UK sees record declines in manufacturing and service sector output as pandemic continues

Widespread business shutdowns at home and abroad in response to the coronavirus pandemic has unsurprisingly resulted in a rapid reduction in UK private sector output during April, according to latest IHS Markit/ CIPS Flash UK Composite PMI.

The data has signalled by far the fastest decline in business activity since comparable figures were first compiled over two decades ago.

At 12.9 in April, down from 36.0 in March, the seasonally adjusted IHS Markit / CIPS Flash UK Composite Output Index – which is based on approximately 85% of usual monthly replies – indicated that the combined monthly decline in manufacturing and services activity exceeded the downturn seen at the height of the global financial crisis by a wide margin. Prior to March, the survey-record low was 38.1 in November 2008.

Around 81% of UK service providers and 75% of manufacturing companies reported a fall in business activity during April, which was overwhelming attributed to the COVID-19 pandemic.

The small minority of manufacturers reporting output growth were mostly involved in medical supply chains or producers of food & drink. In the service economy, there were sporadic reports of growth in April among those with major clients in either online retail or the public sector.

Mirroring the trend for private sector output, the latest survey also signalled survey-record declines in new orders, backlogs of work and employment. Around half of all survey respondents reported lower staffing numbers in April, although there were numerous reports that the fall reflected the use of the UK Government’s furlough scheme.

At 32.9 in April, down from 47.8 in March, the seasonally adjusted IHS Markit/CIPS Flash UK Manufacturing PMI was the lowest since this survey began in January 1992. However, the fall in the Manufacturing PMI since March was softened by a comparatively modest reduction in stocks of purchases and a survey-record lengthening of suppliers’ delivery times.

April data indicated that manufacturing output (index at 16.6) decreased at a slightly slower pace than services activity (equivalent index at 12.3), but the speed of decline was still the fastest since the survey began in 1992 by an extreme margin.

Goods producers overwhelmingly linked lower output to plant shutdowns or reduced production capacity, as well as cancelled orders across manufacturing supply chains following the COVID-19 pandemic.

In manufacturing, the sharpest drop in output was registered in the textiles & clothing sector, largely reflecting collapsed demand from the retail sector, though the transport sector, including car production, also reported an especially steep decline.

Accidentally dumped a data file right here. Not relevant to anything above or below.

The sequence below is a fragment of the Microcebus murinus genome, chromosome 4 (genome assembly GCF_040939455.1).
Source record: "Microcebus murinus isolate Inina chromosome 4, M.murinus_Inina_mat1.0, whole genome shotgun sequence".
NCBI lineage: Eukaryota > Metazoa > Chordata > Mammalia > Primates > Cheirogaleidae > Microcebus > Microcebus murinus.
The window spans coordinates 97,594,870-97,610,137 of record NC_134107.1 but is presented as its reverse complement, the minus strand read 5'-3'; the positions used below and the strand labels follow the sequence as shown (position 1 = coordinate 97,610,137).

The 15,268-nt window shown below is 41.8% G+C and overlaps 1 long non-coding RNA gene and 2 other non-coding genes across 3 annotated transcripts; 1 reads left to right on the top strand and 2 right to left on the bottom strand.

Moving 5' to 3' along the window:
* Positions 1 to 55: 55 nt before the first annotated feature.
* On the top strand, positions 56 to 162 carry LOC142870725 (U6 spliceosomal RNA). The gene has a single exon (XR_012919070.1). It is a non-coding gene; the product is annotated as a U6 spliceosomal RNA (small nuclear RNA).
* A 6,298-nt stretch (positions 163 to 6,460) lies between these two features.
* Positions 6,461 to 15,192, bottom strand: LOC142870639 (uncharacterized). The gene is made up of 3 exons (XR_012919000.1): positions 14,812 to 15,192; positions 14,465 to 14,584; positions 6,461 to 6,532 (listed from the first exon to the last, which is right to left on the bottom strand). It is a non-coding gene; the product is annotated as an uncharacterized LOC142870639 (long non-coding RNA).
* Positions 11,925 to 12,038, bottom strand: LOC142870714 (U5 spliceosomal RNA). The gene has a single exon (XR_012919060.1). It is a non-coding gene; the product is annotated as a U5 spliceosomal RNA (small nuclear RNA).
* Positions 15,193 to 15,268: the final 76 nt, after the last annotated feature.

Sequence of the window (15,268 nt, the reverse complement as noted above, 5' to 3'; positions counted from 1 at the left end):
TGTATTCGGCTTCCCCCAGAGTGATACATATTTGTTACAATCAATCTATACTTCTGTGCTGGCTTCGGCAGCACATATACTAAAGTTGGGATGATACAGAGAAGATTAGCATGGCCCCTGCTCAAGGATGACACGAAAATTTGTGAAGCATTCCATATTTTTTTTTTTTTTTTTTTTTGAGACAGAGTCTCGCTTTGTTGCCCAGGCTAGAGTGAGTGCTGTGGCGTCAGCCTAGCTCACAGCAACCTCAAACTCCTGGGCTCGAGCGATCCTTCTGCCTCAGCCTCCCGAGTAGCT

The seasonally adjusted IHS Markit/CIPS Flash UK Services PMI Business Activity Index plummeted to 12.3 in April, from 34.5 in March, to signal by far the sharpest reduction in service sector activity since the survey began in July 1996.

Customer-facing service providers often reported a complete shutdown of their business operations in April amid the public health emergency, while a wide range of survey respondents commented on weaker demand following temporary closures among their clients.

Hotels, restaurants and other consumer-facing business reported the steepest drop in output within the service sector, with many firms reporting a total halt in activity.

The least marked downturn was seen in financial services, though even here the scale of the decline was unprecedented, joining all major sub-sectors of services seeing record falls in business activity by wide margins.

Chris Williamson, chief business economist at IHS Markit, said: “The UK economy has been hit by the COVID-19 outbreak in April to a degree far surpassing anything seen in the PMI survey’s 22-year history. Business closures and social distancing measures have caused business activity to collapse at a rate vastly exceeding that seen even during the global financial crisis, confirming fears that GDP will slump to a degree previously thought unimaginable in the second quarter due to measures taken to contain the spread of the virus.

“Record falls in output across both manufacturing and services are being accompanied by job losses on an unprecedented scale, even if furloughed workers are excluded. Pricing power has also collapsed alongside the slump in demand, leading to the largest drop in average prices charged for goods and services ever recorded by the survey.

“The dire survey readings will inevitably raise questions about the cost of the lockdown, and how long current containment measures will last. One ray of light came from an improvement in business optimism about the year ahead compared to the all-time low seen in March, as an increased number of companies saw light at the end of the tunnel. Sentiment about the coming year nevertheless remained the second-lowest ever recorded to underscore how few businesses are anticipating a swift recovery.”

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